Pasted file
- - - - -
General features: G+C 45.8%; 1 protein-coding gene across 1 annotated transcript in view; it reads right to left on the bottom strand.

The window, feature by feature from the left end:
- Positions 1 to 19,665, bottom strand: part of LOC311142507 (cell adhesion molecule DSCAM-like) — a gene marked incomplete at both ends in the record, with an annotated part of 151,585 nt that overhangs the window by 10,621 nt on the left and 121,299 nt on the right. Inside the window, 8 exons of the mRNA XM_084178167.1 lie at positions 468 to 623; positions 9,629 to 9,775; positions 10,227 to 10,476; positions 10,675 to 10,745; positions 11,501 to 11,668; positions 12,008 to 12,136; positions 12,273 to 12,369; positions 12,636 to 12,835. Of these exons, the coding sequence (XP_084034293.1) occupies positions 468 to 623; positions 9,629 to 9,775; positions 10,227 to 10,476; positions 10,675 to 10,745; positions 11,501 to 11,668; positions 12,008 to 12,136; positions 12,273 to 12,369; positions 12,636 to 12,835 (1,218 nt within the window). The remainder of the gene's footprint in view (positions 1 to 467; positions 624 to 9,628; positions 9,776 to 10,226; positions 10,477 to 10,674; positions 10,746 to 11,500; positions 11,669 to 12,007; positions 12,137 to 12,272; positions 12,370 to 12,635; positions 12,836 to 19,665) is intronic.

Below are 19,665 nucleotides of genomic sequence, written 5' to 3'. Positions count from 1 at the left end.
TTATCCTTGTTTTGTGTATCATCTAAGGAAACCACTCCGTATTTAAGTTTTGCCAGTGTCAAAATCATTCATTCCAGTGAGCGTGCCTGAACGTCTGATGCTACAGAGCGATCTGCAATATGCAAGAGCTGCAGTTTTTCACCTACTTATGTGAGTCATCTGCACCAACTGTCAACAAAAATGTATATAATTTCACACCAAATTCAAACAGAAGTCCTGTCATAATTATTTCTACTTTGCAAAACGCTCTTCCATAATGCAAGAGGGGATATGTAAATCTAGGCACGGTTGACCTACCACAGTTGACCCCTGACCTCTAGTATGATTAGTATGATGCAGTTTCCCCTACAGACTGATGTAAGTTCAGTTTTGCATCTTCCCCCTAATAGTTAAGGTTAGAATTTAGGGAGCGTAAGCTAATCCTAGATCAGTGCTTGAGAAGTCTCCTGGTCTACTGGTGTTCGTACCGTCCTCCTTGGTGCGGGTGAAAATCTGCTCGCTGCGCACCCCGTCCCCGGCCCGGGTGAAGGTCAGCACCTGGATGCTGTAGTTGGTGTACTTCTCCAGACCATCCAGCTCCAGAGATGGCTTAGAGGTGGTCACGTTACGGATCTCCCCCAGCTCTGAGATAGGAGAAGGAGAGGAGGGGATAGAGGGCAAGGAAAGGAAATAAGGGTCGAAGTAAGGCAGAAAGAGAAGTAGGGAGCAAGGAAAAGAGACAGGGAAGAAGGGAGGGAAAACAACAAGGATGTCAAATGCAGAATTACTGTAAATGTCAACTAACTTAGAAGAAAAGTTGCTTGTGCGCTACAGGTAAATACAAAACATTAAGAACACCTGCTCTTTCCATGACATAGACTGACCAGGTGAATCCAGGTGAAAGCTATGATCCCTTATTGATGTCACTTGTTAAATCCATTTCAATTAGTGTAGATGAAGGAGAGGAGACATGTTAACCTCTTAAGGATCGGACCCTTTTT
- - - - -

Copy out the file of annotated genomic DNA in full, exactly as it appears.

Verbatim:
General features: G+C 45.8%; 1 protein-coding gene across 1 annotated transcript in view; it reads right to left on the bottom strand.

The window, feature by feature from the left end:
- Positions 1 to 19,665, bottom strand: part of LOC311142507 (cell adhesion molecule DSCAM-like) — a gene marked incomplete at both ends in the record, with an annotated part of 151,585 nt that overhangs the window by 10,621 nt on the left and 121,299 nt on the right. Inside the window, 8 exons of the mRNA XM_084178167.1 lie at positions 468 to 623; positions 9,629 to 9,775; positions 10,227 to 10,476; positions 10,675 to 10,745; positions 11,501 to 11,668; positions 12,008 to 12,136; positions 12,273 to 12,369; positions 12,636 to 12,835. Of these exons, the coding sequence (XP_084034293.1) occupies positions 468 to 623; positions 9,629 to 9,775; positions 10,227 to 10,476; positions 10,675 to 10,745; positions 11,501 to 11,668; positions 12,008 to 12,136; positions 12,273 to 12,369; positions 12,636 to 12,835 (1,218 nt within the window). The remainder of the gene's footprint in view (positions 1 to 467; positions 624 to 9,628; positions 9,776 to 10,226; positions 10,477 to 10,674; positions 10,746 to 11,500; positions 11,669 to 12,007; positions 12,137 to 12,272; positions 12,370 to 12,635; positions 12,836 to 19,665) is intronic.

Below are 19,665 nucleotides of genomic sequence, written 5' to 3'. Positions count from 1 at the left end.
TTATCCTTGTTTTGTGTATCATCTAAGGAAACCACTCCGTATTTAAGTTTTGCCAGTGTCAAAATCATTCATTCCAGTGAGCGTGCCTGAACGTCTGATGCTACAGAGCGATCTGCAATATGCAAGAGCTGCAGTTTTTCACCTACTTATGTGAGTCATCTGCACCAACTGTCAACAAAAATGTATATAATTTCACACCAAATTCAAACAGAAGTCCTGTCATAATTATTTCTACTTTGCAAAACGCTCTTCCATAATGCAAGAGGGGATATGTAAATCTAGGCACGGTTGACCTACCACAGTTGACCCCTGACCTCTAGTATGATTAGTATGATGCAGTTTCCCCTACAGACTGATGTAAGTTCAGTTTTGCATCTTCCCCCTAATAGTTAAGGTTAGAATTTAGGGAGCGTAAGCTAATCCTAGATCAGTGCTTGAGAAGTCTCCTGGTCTACTGGTGTTCGTACCGTCCTCCTTGGTGCGGGTGAAAATCTGCTCGCTGCGCACCCCGTCCCCGGCCCGGGTGAAGGTCAGCACCTGGATGCTGTAGTTGGTGTACTTCTCCAGACCATCCAGCTCCAGAGATGGCTTAGAGGTGGTCACGTTACGGATCTCCCCCAGCTCTGAGATAGGAGAAGGAGAGGAGGGGATAGAGGGCAAGGAAAGGAAATAAGGGTCGAAGTAAGGCAGAAAGAGAAGTAGGGAGCAAGGAAAAGAGACAGGGAAGAAGGGAGGGAAAACAACAAGGATGTCAAATGCAGAATTACTGTAAATGTCAACTAACTTAGAAGAAAAGTTGCTTGTGCGCTACAGGTAAATACAAAACATTAAGAACACCTGCTCTTTCCATGACATAGACTGACCAGGTGAATCCAGGTGAAAGCTATGATCCCTTATTGATGTCACTTGTTAAATCCATTTCAATTAGTGTAGATGAAGGAGAGGAGACATGTTAACCTCTTAAGGATCGGACCCTTTTT